In the writers room at the increasingly salacious series that keeps Every Day family man Ned (Liev Schreiber) employed, Eddie Izzard’s show-runner engages his staffers in a sort of creative game of “perverse plot” poker.
Good taste and logic evaporate like the sun and time in a Vegas card room as the screenwriters take each others’ stream-of-consciousness inspired twisted premise and either call their bluff or raise the stakes to create the most outrageous hand they can deal to their viewers as if each episode offered a new variation of an “Aristocrats” joke.
A few decades ago, these scenes might have resulted in wickedly funny Chayefsky or Schulberg style satire. However, when you consider the contents of some of modern television’s most popular and provocative shows (including Day writer/director Richard Levine’s Nip/Tuck), these scripted discussions ultimately serve as a ridiculously jaw-dropping counterpoint to the very real and relatable issues that Ned faces every day in Every Day.
Of course, domestic drama would make for dull television on Izzard’s fictional onscreen series where shock reigns supreme over substance. Nonetheless, in Levine’s admirably but overly ambitious semiautobiographical feature film debut that centers on the existential crises of all members of a family along with the arrival of the chronically critical, blunt and depressed aging father (Brian Dennehy) of Ned’s wife (Helen Hunt), the mixture of humor and heartache not only rings true but resonates as well.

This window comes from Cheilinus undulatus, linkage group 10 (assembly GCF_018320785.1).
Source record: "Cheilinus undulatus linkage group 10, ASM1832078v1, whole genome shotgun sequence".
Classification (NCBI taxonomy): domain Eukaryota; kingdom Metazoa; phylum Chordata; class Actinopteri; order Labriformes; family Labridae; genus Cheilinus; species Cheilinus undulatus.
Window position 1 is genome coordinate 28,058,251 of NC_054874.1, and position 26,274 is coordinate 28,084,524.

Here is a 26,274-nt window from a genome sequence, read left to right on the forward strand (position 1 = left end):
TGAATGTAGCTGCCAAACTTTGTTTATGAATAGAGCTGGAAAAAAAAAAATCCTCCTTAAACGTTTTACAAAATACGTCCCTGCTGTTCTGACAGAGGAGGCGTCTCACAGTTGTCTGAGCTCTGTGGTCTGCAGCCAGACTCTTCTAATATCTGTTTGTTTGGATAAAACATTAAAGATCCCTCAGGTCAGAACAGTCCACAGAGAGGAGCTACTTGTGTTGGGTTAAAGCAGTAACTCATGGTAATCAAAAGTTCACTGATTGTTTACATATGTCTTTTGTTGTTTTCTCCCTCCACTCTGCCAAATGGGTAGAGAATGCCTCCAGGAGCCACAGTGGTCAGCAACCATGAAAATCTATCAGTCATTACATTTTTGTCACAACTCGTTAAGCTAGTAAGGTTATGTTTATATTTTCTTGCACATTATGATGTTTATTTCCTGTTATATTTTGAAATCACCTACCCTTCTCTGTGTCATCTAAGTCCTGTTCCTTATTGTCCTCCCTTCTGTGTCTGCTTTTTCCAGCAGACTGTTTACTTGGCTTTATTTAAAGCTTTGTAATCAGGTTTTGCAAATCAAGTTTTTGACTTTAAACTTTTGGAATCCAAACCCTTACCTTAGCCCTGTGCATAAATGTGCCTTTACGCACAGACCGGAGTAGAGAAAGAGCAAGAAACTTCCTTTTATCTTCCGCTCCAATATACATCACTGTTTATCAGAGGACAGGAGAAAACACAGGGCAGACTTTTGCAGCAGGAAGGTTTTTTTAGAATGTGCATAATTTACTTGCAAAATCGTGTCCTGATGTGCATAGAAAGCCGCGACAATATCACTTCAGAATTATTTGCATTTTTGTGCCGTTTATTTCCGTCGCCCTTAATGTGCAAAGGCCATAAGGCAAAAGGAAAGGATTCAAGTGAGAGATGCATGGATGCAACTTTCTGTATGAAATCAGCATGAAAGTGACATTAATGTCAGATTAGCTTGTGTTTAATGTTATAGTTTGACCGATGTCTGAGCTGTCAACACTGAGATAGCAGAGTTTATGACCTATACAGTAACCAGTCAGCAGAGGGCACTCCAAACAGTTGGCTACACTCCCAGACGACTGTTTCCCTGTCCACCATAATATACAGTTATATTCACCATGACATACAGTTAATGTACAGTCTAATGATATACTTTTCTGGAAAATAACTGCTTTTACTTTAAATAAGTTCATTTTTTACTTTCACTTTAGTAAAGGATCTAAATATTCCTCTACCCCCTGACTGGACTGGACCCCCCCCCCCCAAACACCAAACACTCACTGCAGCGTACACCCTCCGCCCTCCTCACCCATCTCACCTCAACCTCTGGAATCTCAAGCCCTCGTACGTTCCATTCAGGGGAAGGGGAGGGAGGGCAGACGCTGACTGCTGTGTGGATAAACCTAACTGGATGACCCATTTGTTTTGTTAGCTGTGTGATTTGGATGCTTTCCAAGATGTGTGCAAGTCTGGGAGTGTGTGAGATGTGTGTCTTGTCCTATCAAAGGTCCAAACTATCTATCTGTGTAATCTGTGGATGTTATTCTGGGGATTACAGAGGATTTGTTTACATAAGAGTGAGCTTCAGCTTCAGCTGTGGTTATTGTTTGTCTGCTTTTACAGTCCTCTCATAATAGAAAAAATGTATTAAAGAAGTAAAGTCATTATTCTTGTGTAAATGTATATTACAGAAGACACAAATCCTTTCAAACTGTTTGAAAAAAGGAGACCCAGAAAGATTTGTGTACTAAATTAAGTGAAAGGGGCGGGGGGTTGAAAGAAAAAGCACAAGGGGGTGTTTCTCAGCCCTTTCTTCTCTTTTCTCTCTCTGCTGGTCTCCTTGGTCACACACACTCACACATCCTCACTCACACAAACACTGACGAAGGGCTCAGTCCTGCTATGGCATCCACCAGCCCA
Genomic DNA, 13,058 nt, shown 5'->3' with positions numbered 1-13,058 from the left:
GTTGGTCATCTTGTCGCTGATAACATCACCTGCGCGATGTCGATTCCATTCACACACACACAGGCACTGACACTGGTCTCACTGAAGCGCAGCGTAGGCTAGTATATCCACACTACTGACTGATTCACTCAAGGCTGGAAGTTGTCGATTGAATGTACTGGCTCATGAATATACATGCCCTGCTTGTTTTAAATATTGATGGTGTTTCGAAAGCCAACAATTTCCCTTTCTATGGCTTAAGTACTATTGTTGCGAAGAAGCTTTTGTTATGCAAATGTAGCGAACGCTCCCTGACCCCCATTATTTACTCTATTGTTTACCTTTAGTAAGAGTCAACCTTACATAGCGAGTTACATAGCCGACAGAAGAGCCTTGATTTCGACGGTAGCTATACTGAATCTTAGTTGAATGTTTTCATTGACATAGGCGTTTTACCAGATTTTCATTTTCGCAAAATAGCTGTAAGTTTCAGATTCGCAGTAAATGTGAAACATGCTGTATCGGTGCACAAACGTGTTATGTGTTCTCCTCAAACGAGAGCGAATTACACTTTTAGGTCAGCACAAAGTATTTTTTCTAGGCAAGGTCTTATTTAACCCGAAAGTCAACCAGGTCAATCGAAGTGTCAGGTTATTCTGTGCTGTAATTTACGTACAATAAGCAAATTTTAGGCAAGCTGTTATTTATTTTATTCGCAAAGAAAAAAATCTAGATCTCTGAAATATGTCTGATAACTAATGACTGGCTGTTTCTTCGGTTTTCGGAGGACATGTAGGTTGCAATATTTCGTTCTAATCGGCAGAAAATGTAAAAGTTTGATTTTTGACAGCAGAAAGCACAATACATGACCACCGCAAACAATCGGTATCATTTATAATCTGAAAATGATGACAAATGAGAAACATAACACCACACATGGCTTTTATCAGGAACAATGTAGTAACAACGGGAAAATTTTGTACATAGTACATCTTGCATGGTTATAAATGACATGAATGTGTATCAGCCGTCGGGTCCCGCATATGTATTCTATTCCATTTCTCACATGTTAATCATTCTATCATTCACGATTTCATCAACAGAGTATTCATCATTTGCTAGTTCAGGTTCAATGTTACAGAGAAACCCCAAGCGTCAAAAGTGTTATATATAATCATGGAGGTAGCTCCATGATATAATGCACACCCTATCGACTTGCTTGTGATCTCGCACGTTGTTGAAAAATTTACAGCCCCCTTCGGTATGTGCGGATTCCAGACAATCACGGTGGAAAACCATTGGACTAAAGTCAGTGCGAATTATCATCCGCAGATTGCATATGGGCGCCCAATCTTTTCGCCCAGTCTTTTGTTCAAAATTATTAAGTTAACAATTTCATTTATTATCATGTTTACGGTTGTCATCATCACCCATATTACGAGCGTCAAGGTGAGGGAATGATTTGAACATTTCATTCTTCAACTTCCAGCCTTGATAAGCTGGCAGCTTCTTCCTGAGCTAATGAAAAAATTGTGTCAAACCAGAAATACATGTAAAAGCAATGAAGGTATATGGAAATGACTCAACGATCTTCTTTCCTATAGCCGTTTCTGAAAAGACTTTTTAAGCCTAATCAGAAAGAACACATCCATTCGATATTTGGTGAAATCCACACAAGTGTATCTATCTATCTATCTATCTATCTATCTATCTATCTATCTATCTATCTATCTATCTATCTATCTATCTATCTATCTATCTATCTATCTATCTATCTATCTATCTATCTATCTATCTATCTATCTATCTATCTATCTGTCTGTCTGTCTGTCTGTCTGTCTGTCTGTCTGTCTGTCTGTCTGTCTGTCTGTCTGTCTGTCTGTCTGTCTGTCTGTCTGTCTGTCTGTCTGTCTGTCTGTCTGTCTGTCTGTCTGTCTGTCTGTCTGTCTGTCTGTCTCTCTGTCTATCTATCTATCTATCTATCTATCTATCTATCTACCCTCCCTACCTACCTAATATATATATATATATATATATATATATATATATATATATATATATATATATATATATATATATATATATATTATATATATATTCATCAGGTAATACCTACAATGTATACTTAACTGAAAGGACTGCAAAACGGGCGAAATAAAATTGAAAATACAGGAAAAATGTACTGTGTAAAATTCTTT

It's a sharply written work right from the start as seemingly mundane activities and would be “filler” conversations comprised of awkward small talk reveal character even before overt action does, which is always important in a low budget film. And Every Day begins on a strong note that manages to carry us through a few clichéd and clunky scenes surrounding the potentially self-destructive behavior of Dennehy.
Rather than relying on Magnolia like theatrics that culminates awkwardly in a convenient perfect storm of crises wherein all characters reach their breaking point – in a scene set at an emergency room no less – Levine’s ultimately downbeat but auspicious debut is at its best when it focuses on the little things that make each family member tick on a natural level.
And although the over-crowded subplot-heavy 93 minute movie threatens to buckle from the pressure before Ned’s crowded house and stressed family members do the same, Day is elevated by the nuanced portrayals from its cast of seasoned vets including indie actress MVP Carla Gugino along with a pitch-perfect breakthrough turn for Ezra Miller as Ned’s confident but fragile fifteen-year-old gay son.
While Levine’s Day may hit a little too close to home for some viewers dealing with medical drama and/or aging parents in their own lives, all in all, it’s a flawed yet humanistic and sensitive production that’s been flawlessly transferred to Blu-ray.
And perhaps the most remarkable thing about this film that flies in the face of “shock-tastic” entertainment is the realization that in the end, Every Day heroes are regular people fighting battles big and small – from doctor visits to school lunches – all in the name of family.
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FTC Disclosure: Per standard professional practice, I received a review copy of this title in order to evaluate it for my readers, which had no impact whatsoever on whether or not it received a favorable or unfavorable critique.
Labels: Blu-ray Review